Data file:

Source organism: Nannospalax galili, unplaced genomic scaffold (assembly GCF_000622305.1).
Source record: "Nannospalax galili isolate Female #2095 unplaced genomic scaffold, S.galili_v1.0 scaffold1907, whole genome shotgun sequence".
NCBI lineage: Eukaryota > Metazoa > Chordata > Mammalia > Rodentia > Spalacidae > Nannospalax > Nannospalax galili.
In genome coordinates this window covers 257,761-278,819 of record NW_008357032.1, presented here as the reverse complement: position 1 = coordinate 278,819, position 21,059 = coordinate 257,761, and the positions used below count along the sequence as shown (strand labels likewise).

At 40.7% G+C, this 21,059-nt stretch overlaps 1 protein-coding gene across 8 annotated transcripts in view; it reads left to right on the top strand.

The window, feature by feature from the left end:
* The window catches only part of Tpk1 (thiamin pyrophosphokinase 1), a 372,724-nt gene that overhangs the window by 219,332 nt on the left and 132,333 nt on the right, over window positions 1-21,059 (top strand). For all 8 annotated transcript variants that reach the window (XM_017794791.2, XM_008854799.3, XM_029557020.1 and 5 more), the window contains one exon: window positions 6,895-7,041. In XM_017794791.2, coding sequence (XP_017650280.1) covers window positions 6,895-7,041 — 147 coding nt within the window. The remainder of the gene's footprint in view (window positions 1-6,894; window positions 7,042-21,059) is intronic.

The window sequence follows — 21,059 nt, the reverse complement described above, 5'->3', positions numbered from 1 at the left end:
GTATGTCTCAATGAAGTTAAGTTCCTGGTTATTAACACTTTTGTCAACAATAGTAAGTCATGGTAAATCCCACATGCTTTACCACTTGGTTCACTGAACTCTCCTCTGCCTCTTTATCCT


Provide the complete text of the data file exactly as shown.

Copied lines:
Source organism: Nannospalax galili, unplaced genomic scaffold (assembly GCF_000622305.1).
Source record: "Nannospalax galili isolate Female #2095 unplaced genomic scaffold, S.galili_v1.0 scaffold1907, whole genome shotgun sequence".
NCBI lineage: Eukaryota > Metazoa > Chordata > Mammalia > Rodentia > Spalacidae > Nannospalax > Nannospalax galili.
In genome coordinates this window covers 257,761-278,819 of record NW_008357032.1, presented here as the reverse complement: position 1 = coordinate 278,819, position 21,059 = coordinate 257,761, and the positions used below count along the sequence as shown (strand labels likewise).

At 40.7% G+C, this 21,059-nt stretch overlaps 1 protein-coding gene across 8 annotated transcripts in view; it reads left to right on the top strand.

The window, feature by feature from the left end:
* The window catches only part of Tpk1 (thiamin pyrophosphokinase 1), a 372,724-nt gene that overhangs the window by 219,332 nt on the left and 132,333 nt on the right, over window positions 1-21,059 (top strand). For all 8 annotated transcript variants that reach the window (XM_017794791.2, XM_008854799.3, XM_029557020.1 and 5 more), the window contains one exon: window positions 6,895-7,041. In XM_017794791.2, coding sequence (XP_017650280.1) covers window positions 6,895-7,041 — 147 coding nt within the window. The remainder of the gene's footprint in view (window positions 1-6,894; window positions 7,042-21,059) is intronic.

The window sequence follows — 21,059 nt, the reverse complement described above, 5'->3', positions numbered from 1 at the left end:
GTATGTCTCAATGAAGTTAAGTTCCTGGTTATTAACACTTTTGTCAACAATAGTAAGTCATGGTAAATCCCACATGCTTTACCACTTGGTTCACTGAACTCTCCTCTGCCTCTTTATCCT